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 Portfolio Construction Based on Management of Tail Risk
 2 Risk Measures
The most common and widely adopted measure of risk is volatility, which forms the basis of Modern Portfolio Theory and other “traditional" approaches, including portfolio metrics such as the Sharpe ratio, and the Black-Scholes model for options. The volatility is another word for the standard deviation, which is a measure of the size of typical (“standard") deviations from an expected rate of return, which are manifested in the day-to-day fluctuations of a portfolio’s value. As it turns out, the reason for its wide spread use is its simplicity rather than its accuracy in quantifying risk, as we now explain.
2.1 The Problem with Volatility
We believe risk is fundamentally about extremes, not averages. Since volatility is inherently a measure of averages, it does not offer information about the size of the large, atypical deviations due to events such as the current Covid-19 pandemic that have an outsized impact on the portfolio.
At the heart of all of these standard-deviation-driven techniques is the Gaussian distribution, a probabilistic model that is completely described by its mean and standard deviation. The Gaussian is ubiquitous because it is mathematically simple and one of the few probabilistic models that can be used without the power of modern computing. However, the Gaussian is a poor model of financial returns. Some important features of real financial data that cannot be described by the Gaussian include skewness and “fat-tailedness," both of which are represented in Figure 1 and described below:
• Skewness: Financial returns often exhibit "stairs up, elevator down" behavior, i.e., fluctuations down tend to be bigger than fluctuations up. The Gaussian is symmetric and cannot model this skew. Furthermore, portfolio selection techniques that penalize the standard deviation implicitly penalize unexpected upward movements just as much as downward movements, making it difficult to disentangle risk from reward.
• Fat-tailedness: While Gaussian data rarely lie more than three standard deviations from the mean (happening only .1% of the time), financial returns undergo these extreme “three sigma"1 (and sometimes much larger) movements far more frequently. When returns are plotted in terms of their probability density, these events make the “tails" of the distribution appear far thicker than those of a Gaussian.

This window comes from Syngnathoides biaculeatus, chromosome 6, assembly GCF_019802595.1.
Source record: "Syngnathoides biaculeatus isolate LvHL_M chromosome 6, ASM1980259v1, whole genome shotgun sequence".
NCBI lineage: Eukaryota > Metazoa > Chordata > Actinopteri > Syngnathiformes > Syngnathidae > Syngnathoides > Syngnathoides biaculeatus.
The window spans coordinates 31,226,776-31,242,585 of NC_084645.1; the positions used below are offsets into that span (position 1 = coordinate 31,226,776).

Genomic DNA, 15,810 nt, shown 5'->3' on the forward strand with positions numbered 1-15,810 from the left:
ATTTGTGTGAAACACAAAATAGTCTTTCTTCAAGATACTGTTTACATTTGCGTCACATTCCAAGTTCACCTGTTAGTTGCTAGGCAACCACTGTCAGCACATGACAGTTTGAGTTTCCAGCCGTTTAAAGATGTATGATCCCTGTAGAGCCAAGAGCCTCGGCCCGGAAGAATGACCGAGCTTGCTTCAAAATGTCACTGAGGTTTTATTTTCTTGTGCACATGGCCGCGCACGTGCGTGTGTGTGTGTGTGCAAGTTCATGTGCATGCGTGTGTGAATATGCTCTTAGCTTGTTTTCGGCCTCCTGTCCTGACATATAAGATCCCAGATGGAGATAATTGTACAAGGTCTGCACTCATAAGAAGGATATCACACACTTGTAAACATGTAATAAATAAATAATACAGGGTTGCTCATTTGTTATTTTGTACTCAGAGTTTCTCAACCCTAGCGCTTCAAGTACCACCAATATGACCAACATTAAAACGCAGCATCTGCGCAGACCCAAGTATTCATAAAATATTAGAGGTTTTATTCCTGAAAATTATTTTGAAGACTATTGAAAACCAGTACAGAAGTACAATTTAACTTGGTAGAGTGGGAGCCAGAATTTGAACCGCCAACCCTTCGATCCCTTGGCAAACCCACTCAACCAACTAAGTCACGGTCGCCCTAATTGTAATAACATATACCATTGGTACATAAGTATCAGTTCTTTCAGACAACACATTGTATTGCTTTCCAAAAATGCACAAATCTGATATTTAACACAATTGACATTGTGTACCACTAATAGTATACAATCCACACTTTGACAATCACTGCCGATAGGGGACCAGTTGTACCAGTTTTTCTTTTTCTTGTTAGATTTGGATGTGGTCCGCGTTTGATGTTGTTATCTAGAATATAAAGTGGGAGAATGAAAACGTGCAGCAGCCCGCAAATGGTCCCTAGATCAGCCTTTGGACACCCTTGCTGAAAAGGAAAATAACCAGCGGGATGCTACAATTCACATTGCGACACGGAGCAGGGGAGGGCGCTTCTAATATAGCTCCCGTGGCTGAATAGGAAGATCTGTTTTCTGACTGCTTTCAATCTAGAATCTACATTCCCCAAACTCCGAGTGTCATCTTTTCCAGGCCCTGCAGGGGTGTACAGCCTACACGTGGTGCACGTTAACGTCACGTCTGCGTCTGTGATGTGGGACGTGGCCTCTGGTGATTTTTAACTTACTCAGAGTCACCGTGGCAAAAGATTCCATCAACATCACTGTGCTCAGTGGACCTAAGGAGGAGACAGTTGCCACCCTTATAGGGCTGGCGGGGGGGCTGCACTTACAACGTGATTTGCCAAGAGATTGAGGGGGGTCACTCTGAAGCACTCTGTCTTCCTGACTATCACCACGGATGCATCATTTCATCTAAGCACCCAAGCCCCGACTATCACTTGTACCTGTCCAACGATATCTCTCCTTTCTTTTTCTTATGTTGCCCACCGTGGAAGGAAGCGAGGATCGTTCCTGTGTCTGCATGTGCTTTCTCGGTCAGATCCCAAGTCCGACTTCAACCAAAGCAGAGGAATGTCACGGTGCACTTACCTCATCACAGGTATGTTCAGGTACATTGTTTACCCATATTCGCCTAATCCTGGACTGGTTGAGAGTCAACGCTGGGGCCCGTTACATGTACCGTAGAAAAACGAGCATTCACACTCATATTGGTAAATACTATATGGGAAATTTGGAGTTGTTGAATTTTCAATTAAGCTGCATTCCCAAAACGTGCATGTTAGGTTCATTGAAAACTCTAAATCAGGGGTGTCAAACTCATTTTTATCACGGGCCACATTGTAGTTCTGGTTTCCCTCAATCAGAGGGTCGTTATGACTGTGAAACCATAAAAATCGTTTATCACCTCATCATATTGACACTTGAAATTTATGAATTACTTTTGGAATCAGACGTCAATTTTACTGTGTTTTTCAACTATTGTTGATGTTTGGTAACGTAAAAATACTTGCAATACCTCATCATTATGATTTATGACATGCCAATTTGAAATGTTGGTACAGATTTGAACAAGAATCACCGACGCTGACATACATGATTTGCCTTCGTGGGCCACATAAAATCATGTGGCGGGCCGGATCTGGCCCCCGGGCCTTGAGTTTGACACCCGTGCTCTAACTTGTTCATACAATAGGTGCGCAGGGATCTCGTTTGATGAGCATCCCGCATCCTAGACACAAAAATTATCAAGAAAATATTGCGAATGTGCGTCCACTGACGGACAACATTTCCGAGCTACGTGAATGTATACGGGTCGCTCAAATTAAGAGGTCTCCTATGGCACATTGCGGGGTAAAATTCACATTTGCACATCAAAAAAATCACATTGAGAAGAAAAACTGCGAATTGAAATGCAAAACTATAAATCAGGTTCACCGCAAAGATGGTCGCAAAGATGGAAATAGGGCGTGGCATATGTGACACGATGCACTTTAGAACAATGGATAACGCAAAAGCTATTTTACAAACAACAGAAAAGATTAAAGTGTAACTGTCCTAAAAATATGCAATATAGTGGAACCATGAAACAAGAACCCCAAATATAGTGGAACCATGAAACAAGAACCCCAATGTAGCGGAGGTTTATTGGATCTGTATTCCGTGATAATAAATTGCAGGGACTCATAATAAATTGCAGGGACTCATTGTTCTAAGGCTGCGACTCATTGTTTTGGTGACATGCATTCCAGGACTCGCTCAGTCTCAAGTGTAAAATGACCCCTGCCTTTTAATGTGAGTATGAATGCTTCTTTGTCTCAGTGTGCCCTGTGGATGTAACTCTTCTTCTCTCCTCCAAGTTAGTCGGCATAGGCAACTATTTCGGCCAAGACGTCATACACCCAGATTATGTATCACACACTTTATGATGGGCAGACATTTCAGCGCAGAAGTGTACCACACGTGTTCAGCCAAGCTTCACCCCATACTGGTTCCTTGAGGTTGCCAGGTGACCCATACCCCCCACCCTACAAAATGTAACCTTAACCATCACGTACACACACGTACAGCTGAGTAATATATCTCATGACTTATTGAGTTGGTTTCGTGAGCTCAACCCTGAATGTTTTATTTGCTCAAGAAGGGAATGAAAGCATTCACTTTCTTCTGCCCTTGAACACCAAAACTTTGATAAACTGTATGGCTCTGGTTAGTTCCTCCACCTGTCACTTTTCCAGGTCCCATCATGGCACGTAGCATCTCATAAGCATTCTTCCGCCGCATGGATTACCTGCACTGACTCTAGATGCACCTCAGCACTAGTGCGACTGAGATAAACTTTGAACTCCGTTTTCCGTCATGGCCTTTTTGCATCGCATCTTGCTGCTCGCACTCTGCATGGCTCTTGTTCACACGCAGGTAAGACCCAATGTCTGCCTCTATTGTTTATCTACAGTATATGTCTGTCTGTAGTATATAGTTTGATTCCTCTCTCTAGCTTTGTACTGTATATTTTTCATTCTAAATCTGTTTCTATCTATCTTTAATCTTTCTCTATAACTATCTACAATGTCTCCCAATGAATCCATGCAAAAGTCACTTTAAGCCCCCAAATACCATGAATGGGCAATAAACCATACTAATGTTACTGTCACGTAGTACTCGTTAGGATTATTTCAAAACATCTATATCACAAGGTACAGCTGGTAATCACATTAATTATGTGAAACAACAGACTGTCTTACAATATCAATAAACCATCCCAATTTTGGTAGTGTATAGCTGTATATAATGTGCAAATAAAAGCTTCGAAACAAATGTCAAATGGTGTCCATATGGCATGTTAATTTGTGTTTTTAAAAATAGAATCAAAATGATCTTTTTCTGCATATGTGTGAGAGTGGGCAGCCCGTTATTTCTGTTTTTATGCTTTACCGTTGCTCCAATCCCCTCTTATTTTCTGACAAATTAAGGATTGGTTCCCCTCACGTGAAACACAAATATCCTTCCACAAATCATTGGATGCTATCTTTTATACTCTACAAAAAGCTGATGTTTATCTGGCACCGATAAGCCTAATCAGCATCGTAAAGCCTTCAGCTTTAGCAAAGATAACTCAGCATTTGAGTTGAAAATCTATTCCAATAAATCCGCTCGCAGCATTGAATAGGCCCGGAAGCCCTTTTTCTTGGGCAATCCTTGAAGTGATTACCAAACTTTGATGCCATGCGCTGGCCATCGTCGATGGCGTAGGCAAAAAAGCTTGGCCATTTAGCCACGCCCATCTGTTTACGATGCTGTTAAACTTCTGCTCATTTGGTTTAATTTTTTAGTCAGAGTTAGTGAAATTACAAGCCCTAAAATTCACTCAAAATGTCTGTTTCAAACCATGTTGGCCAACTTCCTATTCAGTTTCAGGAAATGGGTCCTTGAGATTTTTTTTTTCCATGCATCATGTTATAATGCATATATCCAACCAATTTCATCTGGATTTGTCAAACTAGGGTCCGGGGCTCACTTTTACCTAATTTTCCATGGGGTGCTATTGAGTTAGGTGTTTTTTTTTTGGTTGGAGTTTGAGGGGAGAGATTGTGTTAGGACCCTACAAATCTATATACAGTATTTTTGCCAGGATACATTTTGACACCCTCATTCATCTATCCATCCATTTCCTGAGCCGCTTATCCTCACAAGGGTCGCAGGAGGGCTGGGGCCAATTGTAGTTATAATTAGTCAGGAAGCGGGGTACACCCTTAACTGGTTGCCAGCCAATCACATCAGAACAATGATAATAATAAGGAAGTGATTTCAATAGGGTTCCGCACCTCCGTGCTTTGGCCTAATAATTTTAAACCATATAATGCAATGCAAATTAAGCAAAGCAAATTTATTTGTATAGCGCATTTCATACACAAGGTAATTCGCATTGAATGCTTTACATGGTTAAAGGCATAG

Several alternative measures of risk have been proposed to tackle these problems. For example, the
1Sigma, written σ, is the Greek letter typically used to denote the standard deviation.
Figure 1: A Gaussian distribution is compared to a distribution exhibiting left-skew and fat tails. Despite both distributions exhibiting similar scale, the fat-tailed distribution has much higher probability density in the left tail, corresponding to more realized outcomes with extremely negative returns.
“downside volatility" addresses skewness by isolating only the downside contribution to the volatility, lead- ing to “Postmodern Portfolio Theory," which applies Markowitz’s ideas to this modified risk metric. While this approach solves part of the problem, it still only describes “typical" downside fluctuations and is unable to capture extremes. Any risk measure that restricts its focus to these typical fluctuations is completely blind to what we argue is the far more important source of risk: fat-tailed losses.
2.2 Tail Risk
Risk measures that focus squarely on tail losses, such as the Value at Risk (VaR), the Conditional Value at Risk (CVaR), and the Expected Max Drawdown (EMDD), tell us specifically about extreme negative outcomes rather than describing typical behaviors. We describe these measures below and discuss some of their strengths and weaknesses.
Following the 2008 financial crisis and the enact- ment of Dodd–Frank, the Basel Committee on Banking Supervision (BCBS) adopted VaRas the standard mea- sure to determine minimum capital requirements for market risk in order to overcome the substantial and pertinent shortcomings of volatility-based measures. The Value at Risk at level α, written VaRα, is the maxi- mum loss (smallest return) such that the probability of exceeding that loss is at least α, where we simply define loss to be the negative of a return. For example, if a portfolio has a one-day VaRα of $1 million with α = .01, this means that there is an estimated 1% chance that the portfolio will lose more than $1 million on any given day. We expect to experience a loss exceeding the one-
day 1% VaRroughly once in any 100 day period (since 100 = 1/.01). In this sense, theVaRrepresents a

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